Between fantasy and reality: a history of oriental dance

When we think of oriental dancing we imagine swaying, undulating, and sensual bodies. But where does this representation come from? Is there only one and unique Oriental dance?

Between fantasy and reality: a history of oriental dance
Mata Hari, © Getty / Heritage Images

"With half-closed eyes and quivering form, she caused mysterious undulations to flow downward over her whole body, like rippling waves, while her face remained impassive and her twinkling feet still moved in their intricate steps": thus described in 1877 Gustave Flaubert the dance of Salomé, oriental princess, in the story Hérodias

Since then, the everyday representation of the oriental dancer has barely changed, if at all: sensual, instinctive and seductive, the physical embodiment of charm and femininity. According to Mariem Guellouz, a lecturer at the Paris Descartes University, sociolinguist and dancer, these images are not necessarily false or stereotyped, "but the oriental dance evokes an imaginary that was built, constructed over the course of a very particular history."

La danseuse américaine Ruth Saint Denis, au début du XXe siècle.
La danseuse américaine Ruth Saint Denis, au début du XXe siècle. , © Getty / Bettmann

Not one, but several oriental dances

"Oriental dance in the singular is for me a generic term that refers to a plurality of genres. It is in this sense that occasionally, with a certain sense of provocation, I say that oriental dance does not exist", adds Mariem Guellouz. "Under the same name of "oriental dance ", we include for example all the dances from the Maghreb region. Although the Maghreb region [North Africa] and the Mashreq region [Iraq, Syria, Lebanon, Jordan] are part of this larger entity called the Arab world, they obviously include very different cultures and practices."

There are as many dances in the East as there are cultures, territories, and musical genres... Certain choreographic traditions are festive, linked for example to specific ceremonies (such as the Moroccan chaâbi), whilst others are reserved solely for the stage. Some dances are exclusively masculine, such as the rasq tahtib in Egypt, whereas others are performed by mixed groups: this is the case of the Berber Ahwash... 

It is difficult to number precisely the many different genres of oriental dance, especially since many of them have progressively changed, having evolved after generations of racial integration and encounters between tradition and modernity. Mariem Guellouz prefers to use the plural name "oriental dances", or that of "dances from Arab-Berber world", though one question still remains: "Why, with this diversity of practices, has the Western eye retained only the erotic and sensual female component?"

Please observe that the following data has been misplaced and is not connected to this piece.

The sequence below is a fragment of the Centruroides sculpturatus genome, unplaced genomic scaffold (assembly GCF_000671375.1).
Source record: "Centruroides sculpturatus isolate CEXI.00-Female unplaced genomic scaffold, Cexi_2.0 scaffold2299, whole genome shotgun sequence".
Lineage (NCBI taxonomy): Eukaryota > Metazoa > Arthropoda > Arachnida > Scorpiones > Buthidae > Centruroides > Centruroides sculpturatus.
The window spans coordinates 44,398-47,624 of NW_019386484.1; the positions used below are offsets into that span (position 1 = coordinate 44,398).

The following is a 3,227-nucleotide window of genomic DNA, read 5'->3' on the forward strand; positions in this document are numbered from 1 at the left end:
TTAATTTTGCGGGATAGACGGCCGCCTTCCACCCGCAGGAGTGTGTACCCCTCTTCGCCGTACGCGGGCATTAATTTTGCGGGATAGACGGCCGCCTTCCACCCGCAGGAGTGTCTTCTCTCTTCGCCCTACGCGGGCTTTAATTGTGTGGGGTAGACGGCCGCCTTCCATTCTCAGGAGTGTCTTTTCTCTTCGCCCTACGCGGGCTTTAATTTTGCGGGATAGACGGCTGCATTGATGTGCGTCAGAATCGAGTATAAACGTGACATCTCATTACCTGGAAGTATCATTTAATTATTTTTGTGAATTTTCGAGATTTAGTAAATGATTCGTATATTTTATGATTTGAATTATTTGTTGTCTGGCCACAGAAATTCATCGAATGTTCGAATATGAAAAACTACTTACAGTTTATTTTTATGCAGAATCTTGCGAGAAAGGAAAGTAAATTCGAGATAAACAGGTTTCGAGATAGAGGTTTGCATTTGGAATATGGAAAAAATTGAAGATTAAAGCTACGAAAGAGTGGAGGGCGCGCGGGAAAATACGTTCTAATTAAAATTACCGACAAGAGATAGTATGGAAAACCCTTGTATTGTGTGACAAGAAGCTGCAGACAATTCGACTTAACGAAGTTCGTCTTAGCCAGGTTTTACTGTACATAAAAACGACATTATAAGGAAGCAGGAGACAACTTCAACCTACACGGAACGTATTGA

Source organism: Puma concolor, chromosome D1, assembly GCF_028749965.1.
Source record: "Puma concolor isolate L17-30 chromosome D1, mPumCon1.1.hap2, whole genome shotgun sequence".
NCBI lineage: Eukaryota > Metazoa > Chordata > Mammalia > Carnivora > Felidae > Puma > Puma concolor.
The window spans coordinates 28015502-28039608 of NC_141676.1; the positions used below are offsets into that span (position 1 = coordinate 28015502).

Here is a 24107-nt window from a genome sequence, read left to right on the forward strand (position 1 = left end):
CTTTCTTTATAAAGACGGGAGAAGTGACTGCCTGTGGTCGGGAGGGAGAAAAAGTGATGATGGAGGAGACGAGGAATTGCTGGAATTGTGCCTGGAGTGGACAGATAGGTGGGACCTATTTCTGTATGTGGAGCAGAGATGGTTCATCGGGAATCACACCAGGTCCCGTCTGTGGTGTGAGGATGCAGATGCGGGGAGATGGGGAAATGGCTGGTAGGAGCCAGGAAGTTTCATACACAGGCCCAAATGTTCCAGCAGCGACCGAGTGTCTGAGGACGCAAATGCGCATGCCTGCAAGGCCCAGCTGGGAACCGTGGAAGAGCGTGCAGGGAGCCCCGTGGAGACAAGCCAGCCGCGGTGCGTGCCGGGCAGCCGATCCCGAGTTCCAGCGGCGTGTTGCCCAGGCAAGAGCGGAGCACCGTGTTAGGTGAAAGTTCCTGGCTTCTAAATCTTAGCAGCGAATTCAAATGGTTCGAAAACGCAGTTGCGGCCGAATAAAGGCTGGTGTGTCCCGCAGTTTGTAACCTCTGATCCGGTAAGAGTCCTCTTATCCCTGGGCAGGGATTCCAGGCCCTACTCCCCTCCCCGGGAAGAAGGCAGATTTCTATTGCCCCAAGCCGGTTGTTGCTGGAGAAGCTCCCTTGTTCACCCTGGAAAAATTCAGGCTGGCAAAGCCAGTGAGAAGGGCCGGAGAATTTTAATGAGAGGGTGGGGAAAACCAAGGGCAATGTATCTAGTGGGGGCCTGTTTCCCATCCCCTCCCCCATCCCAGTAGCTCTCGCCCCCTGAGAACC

Dance and orientalism

Orientalism was a strong artistic current during the 18th and 19th centuries: during the Lumières and the Romantic period, countless European painters and writers (French, in particular) found their inspiration in the Orient, or at least in the fantasised representation of the Orient that was available to them. 

Certain artists, such as the writers Flaubert or Chateaubriand and the painters Delacroix or Gérôme, departed for the East, using the newly invented means of transport. Other artists, including Montesquieu and Victor Hugo to name but a few, imagined the Orient from the comfort of their Parisian apartments, creating some of French literature's finest works: Montesquieu's Lettres Persanes and Hugo's Les Orientales

« Almée, une danseuse Egyptienne » par le peintre finlandais Gunnar Berndtson (1854-1895).
« Almée, une danseuse Egyptienne » par le peintre finlandais Gunnar Berndtson (1854-1895)., © Getty

During the 19th century in particular, "the Orient, be it as an image or as an idea, became, as much intellectually as for the imagination, a kind of collective fascination" (Les Orientales, Preface, Victor Hugo, 1829), a fascination largely maintained by the military campaigns of Napoleon in Egypt, and by the Colonial Empire.

And yet, one of the principal figures of this artistic Oriental universe was the woman, the feminine figure: Scheherazade from One Thousand and One Nights (translated in 1717 by Antoine Galland), the Odalisque by Eugène Delacroix (1825), Salammbô by Flaubert (1862), and Dalila from Saint-Saëns's great opera... The oriental woman, an often deadly temptress, embodied a social fantasy. Carnal, nude, and the exact opposite of European bourgeois women. 

This fantasy soon became a physical reality during the World's Fair in Paris. In 1889, for example, visitors gathered by the thousands to witness not only the famous reconstituted Egyptian neighbourhood, Cairo Street with the so-called Arab styled houses, but also the beautiful belly dancers.